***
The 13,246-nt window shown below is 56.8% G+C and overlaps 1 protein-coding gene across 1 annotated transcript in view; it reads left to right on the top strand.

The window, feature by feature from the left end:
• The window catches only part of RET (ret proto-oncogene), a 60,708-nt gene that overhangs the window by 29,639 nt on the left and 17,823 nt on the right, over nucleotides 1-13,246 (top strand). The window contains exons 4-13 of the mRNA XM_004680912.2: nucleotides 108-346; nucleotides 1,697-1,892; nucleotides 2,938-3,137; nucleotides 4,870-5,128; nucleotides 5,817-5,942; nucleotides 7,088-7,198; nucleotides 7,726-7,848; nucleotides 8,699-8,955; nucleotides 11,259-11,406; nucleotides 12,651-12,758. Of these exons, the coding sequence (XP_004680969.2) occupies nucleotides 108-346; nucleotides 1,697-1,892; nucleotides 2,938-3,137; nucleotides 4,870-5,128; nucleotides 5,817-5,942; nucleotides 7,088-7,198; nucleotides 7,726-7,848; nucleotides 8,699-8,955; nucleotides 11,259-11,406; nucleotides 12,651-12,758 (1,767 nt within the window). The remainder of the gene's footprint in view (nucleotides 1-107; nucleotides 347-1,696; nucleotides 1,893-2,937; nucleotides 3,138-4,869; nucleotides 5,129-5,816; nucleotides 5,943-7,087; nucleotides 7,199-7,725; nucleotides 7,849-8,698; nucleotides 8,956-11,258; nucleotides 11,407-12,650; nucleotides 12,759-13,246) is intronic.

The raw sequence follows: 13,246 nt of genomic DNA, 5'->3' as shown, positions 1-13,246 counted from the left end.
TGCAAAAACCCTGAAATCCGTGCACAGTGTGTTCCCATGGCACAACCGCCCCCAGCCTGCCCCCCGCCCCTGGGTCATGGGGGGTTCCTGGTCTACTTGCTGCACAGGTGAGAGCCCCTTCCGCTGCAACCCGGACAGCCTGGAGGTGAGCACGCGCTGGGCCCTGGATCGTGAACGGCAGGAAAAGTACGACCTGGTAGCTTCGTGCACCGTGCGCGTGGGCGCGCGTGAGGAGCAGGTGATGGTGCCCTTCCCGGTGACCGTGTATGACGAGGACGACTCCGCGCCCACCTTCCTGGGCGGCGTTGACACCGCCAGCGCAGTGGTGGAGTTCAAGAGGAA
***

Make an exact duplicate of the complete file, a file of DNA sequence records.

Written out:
The 13,246-nt window shown below is 56.8% G+C and overlaps 1 protein-coding gene across 1 annotated transcript in view; it reads left to right on the top strand.

The window, feature by feature from the left end:
• The window catches only part of RET (ret proto-oncogene), a 60,708-nt gene that overhangs the window by 29,639 nt on the left and 17,823 nt on the right, over nucleotides 1-13,246 (top strand). The window contains exons 4-13 of the mRNA XM_004680912.2: nucleotides 108-346; nucleotides 1,697-1,892; nucleotides 2,938-3,137; nucleotides 4,870-5,128; nucleotides 5,817-5,942; nucleotides 7,088-7,198; nucleotides 7,726-7,848; nucleotides 8,699-8,955; nucleotides 11,259-11,406; nucleotides 12,651-12,758. Of these exons, the coding sequence (XP_004680969.2) occupies nucleotides 108-346; nucleotides 1,697-1,892; nucleotides 2,938-3,137; nucleotides 4,870-5,128; nucleotides 5,817-5,942; nucleotides 7,088-7,198; nucleotides 7,726-7,848; nucleotides 8,699-8,955; nucleotides 11,259-11,406; nucleotides 12,651-12,758 (1,767 nt within the window). The remainder of the gene's footprint in view (nucleotides 1-107; nucleotides 347-1,696; nucleotides 1,893-2,937; nucleotides 3,138-4,869; nucleotides 5,129-5,816; nucleotides 5,943-7,087; nucleotides 7,199-7,725; nucleotides 7,849-8,698; nucleotides 8,956-11,258; nucleotides 11,407-12,650; nucleotides 12,759-13,246) is intronic.

The raw sequence follows: 13,246 nt of genomic DNA, 5'->3' as shown, positions 1-13,246 counted from the left end.
TGCAAAAACCCTGAAATCCGTGCACAGTGTGTTCCCATGGCACAACCGCCCCCAGCCTGCCCCCCGCCCCTGGGTCATGGGGGGTTCCTGGTCTACTTGCTGCACAGGTGAGAGCCCCTTCCGCTGCAACCCGGACAGCCTGGAGGTGAGCACGCGCTGGGCCCTGGATCGTGAACGGCAGGAAAAGTACGACCTGGTAGCTTCGTGCACCGTGCGCGTGGGCGCGCGTGAGGAGCAGGTGATGGTGCCCTTCCCGGTGACCGTGTATGACGAGGACGACTCCGCGCCCACCTTCCTGGGCGGCGTTGACACCGCCAGCGCAGTGGTGGAGTTCAAGAGGAA